Friday, March 13, 2020

What’s This Bug? The Crane Fly.

Adult Crane FlyHere in Tucson, we are in the middle of Crane Fly season and it's creeping people out all over the city. These gangly insects are everywhere – and I mean everywhere; I even found a dead one in my purse. This phenomenon happens every year, but the numbers are greater when the area experiences wet weather late in the previous year. This was the case for our city in late 2019 and into early 2020. Crane Fly larvae grows best in damp soil and the accumulated rain triggered growth in wildflowers and grasses, which provided a stable food source for the root-eating larvae. With all that organic matter to feast on, the larvae population grew and thrived. Which leads us to this moment, when large numbers of adults have grown from that larvae and are now out looking for mates.
Insects swarming a light

A side-by-side of a Mosquito (on the left) and a Crane Fly (on the right)People around here have to run a gauntlet of  these quivering critters to get through their front doors. Like many other insects, Crane Flies are attracted to light; so avoiding these clusters can be tricky. You can turn off the light by your door, but they will still see the light leaking out from inside. So, unless you turn all your lights off, you will probably just have to deal with them and wait them out - they will only be around a couple of weeks.


Crane Flies must be one of the most wrongly identified insects out there. They are most commonly mistaken for mosquitoes, and for many people they spark a sort of primal fear of that particular insect. But, Crane Flies are not mutant mosquitoes plotting to suck you dry of blood. They are not mosquitoes at all or even closely related –they are members of the fly family (Tipulidae spp.) and only share a passing resemblance to mosquitoes.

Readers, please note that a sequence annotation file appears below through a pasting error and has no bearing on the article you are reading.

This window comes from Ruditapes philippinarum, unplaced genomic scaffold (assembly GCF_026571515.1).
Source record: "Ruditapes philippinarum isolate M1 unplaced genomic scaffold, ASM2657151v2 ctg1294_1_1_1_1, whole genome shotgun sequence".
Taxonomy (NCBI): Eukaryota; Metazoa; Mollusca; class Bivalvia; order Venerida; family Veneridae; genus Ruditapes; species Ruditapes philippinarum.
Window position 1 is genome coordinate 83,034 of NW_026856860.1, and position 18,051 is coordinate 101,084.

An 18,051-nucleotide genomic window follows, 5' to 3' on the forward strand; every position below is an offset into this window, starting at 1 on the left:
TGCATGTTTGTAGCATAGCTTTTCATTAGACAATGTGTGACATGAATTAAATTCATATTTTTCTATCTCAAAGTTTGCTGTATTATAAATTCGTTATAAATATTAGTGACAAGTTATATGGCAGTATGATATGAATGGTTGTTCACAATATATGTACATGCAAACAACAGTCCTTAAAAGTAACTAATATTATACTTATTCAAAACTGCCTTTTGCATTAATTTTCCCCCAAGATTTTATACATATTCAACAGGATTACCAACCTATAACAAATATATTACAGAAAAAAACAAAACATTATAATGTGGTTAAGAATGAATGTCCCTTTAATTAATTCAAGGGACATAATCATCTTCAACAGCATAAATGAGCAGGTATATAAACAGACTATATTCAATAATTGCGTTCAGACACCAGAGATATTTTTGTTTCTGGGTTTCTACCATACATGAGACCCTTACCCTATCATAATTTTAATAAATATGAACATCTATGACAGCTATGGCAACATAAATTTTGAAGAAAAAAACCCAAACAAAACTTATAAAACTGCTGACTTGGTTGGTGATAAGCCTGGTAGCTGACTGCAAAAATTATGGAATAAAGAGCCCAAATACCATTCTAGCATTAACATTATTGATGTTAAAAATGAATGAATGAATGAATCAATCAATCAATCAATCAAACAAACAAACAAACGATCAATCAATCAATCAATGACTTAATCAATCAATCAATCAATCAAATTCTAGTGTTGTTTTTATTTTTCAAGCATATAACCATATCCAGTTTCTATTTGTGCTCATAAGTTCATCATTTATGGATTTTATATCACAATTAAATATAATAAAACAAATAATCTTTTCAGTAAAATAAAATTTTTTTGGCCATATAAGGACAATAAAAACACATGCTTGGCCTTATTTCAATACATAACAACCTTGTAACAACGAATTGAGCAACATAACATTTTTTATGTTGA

Crane Fly on a yellow flowerIt is not only misidentification that plagues Crane Flies, but widespread misunderstanding of their capabilities and motivations in life. Hence the Mosquito-eating monikers like “Mosquito Hawk”. Crane Flies do not, despite the deepest desires of some people, eat mosquitoes. In fact, they do not have the mouth parts to eat anything (or bite – more on that in a minute). Some have a visible proboscis, which some scientists say they use to suck up flower nectar. Other scientists dispute this feeding claim and believe they do not eat at all as adults and survive by living off the fat stores accumulated in their larval stage. Lending credence to the not-eating, energy-conserving hypothesis is their activity level; they don’t fly around endlessly. They sort of bump-jump-fly and then find a spot to cling to.

Because they do not have the proper mouth parts or stingers, Crane Flies are harmless to people. They cannot (so will not) bite, sting or suck on people. For all these reasons, they also do not carry diseases. Their Daddy-Long-Legs-combined-with-mosquito looks and their twitchy movements may give you the willies, but they pose no danger.